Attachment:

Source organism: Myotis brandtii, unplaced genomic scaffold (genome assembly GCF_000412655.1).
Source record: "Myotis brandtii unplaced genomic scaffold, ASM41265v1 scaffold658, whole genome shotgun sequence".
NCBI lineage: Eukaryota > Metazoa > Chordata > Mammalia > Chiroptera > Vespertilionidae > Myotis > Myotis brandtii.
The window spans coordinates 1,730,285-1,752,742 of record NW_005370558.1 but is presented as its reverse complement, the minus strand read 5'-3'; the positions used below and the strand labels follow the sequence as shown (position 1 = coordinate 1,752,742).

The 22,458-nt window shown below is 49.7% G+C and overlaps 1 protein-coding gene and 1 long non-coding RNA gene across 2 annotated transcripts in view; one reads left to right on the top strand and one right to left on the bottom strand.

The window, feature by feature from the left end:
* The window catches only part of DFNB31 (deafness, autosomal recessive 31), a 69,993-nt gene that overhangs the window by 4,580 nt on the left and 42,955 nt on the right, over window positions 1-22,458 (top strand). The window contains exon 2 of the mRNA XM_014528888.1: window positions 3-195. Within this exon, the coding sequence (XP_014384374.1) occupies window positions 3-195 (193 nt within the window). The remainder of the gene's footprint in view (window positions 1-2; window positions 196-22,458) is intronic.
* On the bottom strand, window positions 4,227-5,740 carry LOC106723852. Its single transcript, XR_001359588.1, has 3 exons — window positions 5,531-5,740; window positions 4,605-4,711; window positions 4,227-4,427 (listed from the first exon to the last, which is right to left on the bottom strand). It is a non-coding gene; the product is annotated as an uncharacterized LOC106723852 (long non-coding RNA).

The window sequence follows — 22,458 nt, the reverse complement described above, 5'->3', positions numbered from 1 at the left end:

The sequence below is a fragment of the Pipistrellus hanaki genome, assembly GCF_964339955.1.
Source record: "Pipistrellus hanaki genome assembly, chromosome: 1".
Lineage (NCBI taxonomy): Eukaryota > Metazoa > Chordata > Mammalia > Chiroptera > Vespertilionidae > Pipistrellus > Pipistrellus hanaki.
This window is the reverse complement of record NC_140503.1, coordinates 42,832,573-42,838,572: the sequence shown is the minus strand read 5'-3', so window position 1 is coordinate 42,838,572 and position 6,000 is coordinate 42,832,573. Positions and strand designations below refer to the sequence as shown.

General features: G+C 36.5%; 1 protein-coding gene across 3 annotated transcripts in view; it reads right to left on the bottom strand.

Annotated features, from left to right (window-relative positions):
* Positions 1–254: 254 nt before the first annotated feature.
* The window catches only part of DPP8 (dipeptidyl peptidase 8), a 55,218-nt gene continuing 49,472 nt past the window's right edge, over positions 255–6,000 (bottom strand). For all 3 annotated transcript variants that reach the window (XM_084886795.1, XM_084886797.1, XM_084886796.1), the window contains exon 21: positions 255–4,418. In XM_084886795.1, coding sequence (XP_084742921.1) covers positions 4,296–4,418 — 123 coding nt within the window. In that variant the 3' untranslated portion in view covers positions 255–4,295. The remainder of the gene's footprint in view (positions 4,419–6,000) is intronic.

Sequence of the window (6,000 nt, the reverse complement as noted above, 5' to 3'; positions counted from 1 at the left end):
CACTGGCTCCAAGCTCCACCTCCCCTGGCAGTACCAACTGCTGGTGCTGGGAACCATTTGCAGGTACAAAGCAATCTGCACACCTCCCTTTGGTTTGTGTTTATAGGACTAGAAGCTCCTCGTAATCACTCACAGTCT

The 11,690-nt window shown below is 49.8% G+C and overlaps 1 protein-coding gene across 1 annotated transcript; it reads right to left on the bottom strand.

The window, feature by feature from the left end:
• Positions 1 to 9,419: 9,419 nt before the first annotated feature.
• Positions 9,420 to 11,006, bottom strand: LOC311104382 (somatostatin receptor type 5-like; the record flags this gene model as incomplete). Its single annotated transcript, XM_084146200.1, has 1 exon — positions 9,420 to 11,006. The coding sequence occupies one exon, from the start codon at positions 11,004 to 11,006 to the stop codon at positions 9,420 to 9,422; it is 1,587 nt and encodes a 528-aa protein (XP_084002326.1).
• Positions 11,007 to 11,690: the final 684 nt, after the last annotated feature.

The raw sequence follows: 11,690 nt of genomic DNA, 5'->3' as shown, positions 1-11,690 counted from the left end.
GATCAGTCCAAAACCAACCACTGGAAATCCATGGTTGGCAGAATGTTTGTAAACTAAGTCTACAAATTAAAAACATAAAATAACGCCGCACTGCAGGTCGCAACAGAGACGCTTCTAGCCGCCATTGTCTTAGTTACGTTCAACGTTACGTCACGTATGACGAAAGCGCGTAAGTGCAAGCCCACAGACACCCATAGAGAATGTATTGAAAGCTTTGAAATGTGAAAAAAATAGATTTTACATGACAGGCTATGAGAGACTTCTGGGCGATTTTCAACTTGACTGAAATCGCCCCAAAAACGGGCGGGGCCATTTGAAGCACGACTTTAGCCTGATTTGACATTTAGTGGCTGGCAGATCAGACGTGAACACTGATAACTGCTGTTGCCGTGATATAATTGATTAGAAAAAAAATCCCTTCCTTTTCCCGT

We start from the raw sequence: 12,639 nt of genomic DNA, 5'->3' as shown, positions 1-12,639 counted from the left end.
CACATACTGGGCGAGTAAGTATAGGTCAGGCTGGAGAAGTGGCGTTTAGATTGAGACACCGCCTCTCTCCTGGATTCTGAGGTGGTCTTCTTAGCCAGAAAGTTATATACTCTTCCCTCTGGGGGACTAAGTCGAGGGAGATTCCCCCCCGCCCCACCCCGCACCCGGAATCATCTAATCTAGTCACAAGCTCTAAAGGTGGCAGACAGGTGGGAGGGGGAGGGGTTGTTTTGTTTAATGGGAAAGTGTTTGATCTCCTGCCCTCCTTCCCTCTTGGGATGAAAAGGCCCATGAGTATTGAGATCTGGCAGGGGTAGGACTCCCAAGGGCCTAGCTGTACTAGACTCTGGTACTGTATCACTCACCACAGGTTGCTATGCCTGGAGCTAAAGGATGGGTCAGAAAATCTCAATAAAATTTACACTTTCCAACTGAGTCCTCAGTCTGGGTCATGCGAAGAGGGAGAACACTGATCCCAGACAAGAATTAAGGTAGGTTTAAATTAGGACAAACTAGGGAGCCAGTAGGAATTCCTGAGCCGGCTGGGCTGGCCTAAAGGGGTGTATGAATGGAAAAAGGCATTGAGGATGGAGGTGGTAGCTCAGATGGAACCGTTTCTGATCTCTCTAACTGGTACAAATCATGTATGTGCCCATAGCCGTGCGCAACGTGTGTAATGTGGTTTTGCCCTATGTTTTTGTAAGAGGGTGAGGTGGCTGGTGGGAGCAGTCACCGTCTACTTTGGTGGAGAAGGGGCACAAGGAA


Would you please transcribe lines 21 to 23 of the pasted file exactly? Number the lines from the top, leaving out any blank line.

The window, feature by feature from the left end:
• Positions 1 to 9,419: 9,419 nt before the first annotated feature.
• Positions 9,420 to 11,006, bottom strand: LOC311104382 (somatostatin receptor type 5-like; the record flags this gene model as incomplete). Its single annotated transcript, XM_084146200.1, has 1 exon — positions 9,420 to 11,006. The coding sequence occupies one exon, from the start codon at positions 11,004 to 11,006 to the stop codon at positions 9,420 to 9,422; it is 1,587 nt and encodes a 528-aa protein (XP_084002326.1).